Headlines Are Hard But Paragraphs Are Horrifying (& Here's Why)


This is an unfiltered, unedited morning brain-drain. If you enjoy it, you can follow me on the Twitternet here.

Headlines aren’t scary.

Everyone hammers home the fact that you need to create amazing headlines to drive traffic. It's true, but we understand (roughly) how to construct headlines. There are "best practices" and "thought leaders" (and some actual leaders with great thoughts) telling us what to do.

Headlines are straightforward -- they're the ad for your content, and the purpose they serve is easily defined: get clicks. As editor Gabriel Snyder says, headlines are “naked little creatures that have to go out into the world and stand and fight on their own.” You can test them, create a formula for them, and generally boil them down to science over sentiment.

Assignments aren’t scary.

Everyone who’s ever gone to school, listened to their parents, or had a boss/coach/camp counselor/girlfriend/boyfriend/wife/husband/child/pet has carried out something more or less ordered of them.

Grammar’s not scary.

I just used an Oxford comma in the previous paragraph. I know what an Oxford comma is, for crying out loud. And even if I didn’t, you could teach me the rules of grammar, either by definition or by sight, sound, and feel. (Hey, there’s another Oxford comma! You’re learning now too. Sorry, that’s my fault -- you're not here to learn. You're here for snark. Patience, my friend. Patience for glory...)

Even creativity isn’t scary.

It’s not hard to create something. Better said, it’s not hard to create a thing. If it doesn’t have to be good, or coherent, or purposeful, then I’d wager most folks could create something.

But paragraphs?

Paragraphs are scary.

Paragraphs are really freaking scary.

Writing paragraphs, you suddenly enter the uncharted, undocumented, overly cluttered, and under-explored reaches of your mind and your emotions. You’re tasked with taking that headline which so adeptly got you clicks…that assignment, which was so swiftly delivered to you with a goal in mind from your boss or client…that grammar and creativity, which somehow both work in tandem to produce a thing into the world…you’re tasked with taking allllll of that, and bringing it to life.

You're done with the wrapper and the foundation. You're not yet to the pseudo-science of distribution and marketing.

You're up, whether you want to be or not. If you want that thing you create to be great, then it has to resonate in the minds and hearts of those who will consume your paragraphs. And you won’t ever meet those people, for the most part. But you still better create paragraphs that resonate with them.

Oh, and it better be good the next time too, and the next time, and then -- well, okay, you can break for the weekend, but the time after that? Yep, it’s gotta be good. 

No pressure.

We all take risks in our jobs and in our lives. You take a risk when you write code that creates an app that nobody has ever downloaded before. Will it work?

You take a risk when you ask someone out for the first time. Will s/he say yes?

But for a writer or a creator, whether for business or for fun, our lives revolve around the daily risks we take. Each thing we do is a risk. You're telling others to hold on for a few hours, or few days, or few weeks, or few months, because somewhere deep down, you firmly, fiercely believe that the time it takes to turn information into content -- all that time you spend to make something quality and creative -- will matter. You believe it will yield not just results, but better results; not just readers, but fans; not just moments of consumption, but moments they'll actually, somehow, against all odds remember.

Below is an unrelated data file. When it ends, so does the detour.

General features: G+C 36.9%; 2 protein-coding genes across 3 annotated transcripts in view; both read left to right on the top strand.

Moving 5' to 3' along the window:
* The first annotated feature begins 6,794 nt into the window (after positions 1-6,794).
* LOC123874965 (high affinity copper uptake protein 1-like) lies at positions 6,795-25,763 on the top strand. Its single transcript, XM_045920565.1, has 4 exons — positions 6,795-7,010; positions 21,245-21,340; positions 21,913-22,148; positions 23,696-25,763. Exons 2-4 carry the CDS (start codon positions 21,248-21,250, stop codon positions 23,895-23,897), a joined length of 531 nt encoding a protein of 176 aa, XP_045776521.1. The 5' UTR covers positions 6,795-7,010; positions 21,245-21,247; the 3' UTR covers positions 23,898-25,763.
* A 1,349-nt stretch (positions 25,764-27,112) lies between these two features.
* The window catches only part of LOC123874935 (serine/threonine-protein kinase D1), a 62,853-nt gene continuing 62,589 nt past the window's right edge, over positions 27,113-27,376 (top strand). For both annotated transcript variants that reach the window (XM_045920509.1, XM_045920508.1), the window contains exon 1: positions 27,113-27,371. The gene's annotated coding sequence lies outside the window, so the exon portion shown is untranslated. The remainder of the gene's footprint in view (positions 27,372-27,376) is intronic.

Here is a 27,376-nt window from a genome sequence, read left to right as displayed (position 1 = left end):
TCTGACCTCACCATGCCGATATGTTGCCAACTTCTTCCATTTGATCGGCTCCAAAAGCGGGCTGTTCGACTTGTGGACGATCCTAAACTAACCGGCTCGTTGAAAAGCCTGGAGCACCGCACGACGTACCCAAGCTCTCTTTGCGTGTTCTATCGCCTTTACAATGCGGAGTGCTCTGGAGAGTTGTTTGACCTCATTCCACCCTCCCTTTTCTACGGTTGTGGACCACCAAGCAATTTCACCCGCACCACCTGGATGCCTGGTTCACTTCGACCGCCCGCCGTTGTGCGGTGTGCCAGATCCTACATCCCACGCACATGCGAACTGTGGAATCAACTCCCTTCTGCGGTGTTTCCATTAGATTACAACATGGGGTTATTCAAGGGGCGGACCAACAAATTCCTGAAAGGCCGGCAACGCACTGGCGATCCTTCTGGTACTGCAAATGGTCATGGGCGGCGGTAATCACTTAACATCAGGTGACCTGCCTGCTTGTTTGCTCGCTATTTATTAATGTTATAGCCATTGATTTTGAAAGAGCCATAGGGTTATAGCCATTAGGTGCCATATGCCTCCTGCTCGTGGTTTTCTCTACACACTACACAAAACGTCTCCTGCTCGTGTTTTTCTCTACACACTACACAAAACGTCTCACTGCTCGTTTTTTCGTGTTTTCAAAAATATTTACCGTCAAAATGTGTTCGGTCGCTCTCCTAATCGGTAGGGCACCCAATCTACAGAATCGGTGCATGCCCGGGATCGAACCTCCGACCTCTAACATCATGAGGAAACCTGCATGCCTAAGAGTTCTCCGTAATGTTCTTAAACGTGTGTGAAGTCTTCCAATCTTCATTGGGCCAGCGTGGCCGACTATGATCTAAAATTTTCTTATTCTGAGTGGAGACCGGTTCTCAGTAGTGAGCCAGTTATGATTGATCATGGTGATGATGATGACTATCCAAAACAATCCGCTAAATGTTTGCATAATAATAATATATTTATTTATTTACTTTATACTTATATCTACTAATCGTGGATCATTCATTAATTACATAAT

This is scary and draining.

That’s because, if we’re doing it right, we’re constantly defending our work while simultaneously giving of ourselves. That's not cheesy or cliche. It’s the Damn Truth. (You know it must be -- it’s capitalized). Your investment in your work and the way you mold a concept into words is entirely based on YOU. 

Your experiences of the world, your humor or lack thereof, your energy or attitude that day, the moments that make up your life — all of this provides the lens through which your paragraphs flow.

No two writers would produce the same exact assignment the same exact way. That’s because no one is the same. (There’s a reason you can never get an A+ on a college essay, by the way - you can always do something differently, or better, or more aligned with the reader...but it's largely subjective.)

So it’s all up to you.

And that’s scary!

Luckily, risks are what move things forward, whether in personal or professional things. And you, my fellow writer, take risks. Every day. And better than most, I'm sure.

Anyone can figure out headlines. Anyone can field assignments. Anyone can learn grammar, fake creativity, and pretend to be creative by producing some “stuff.”

But you? You operate where it’s risky: in the paragraphs, where things truly resonate with an audience, where they actually feel something emotional, and where they're moved enough to convert, share, and remember you despite all the millions and millions of things sent spinning out onto the internet every single day. 

Breathe -- you can do it. And the more risks you take, the more you focus on creating wonderful paragraphs, the more your work succeeds.

Writing well is hard. But the hard is what gives us meaning.

Posted on May 23, 2014 and filed under writing, creativity.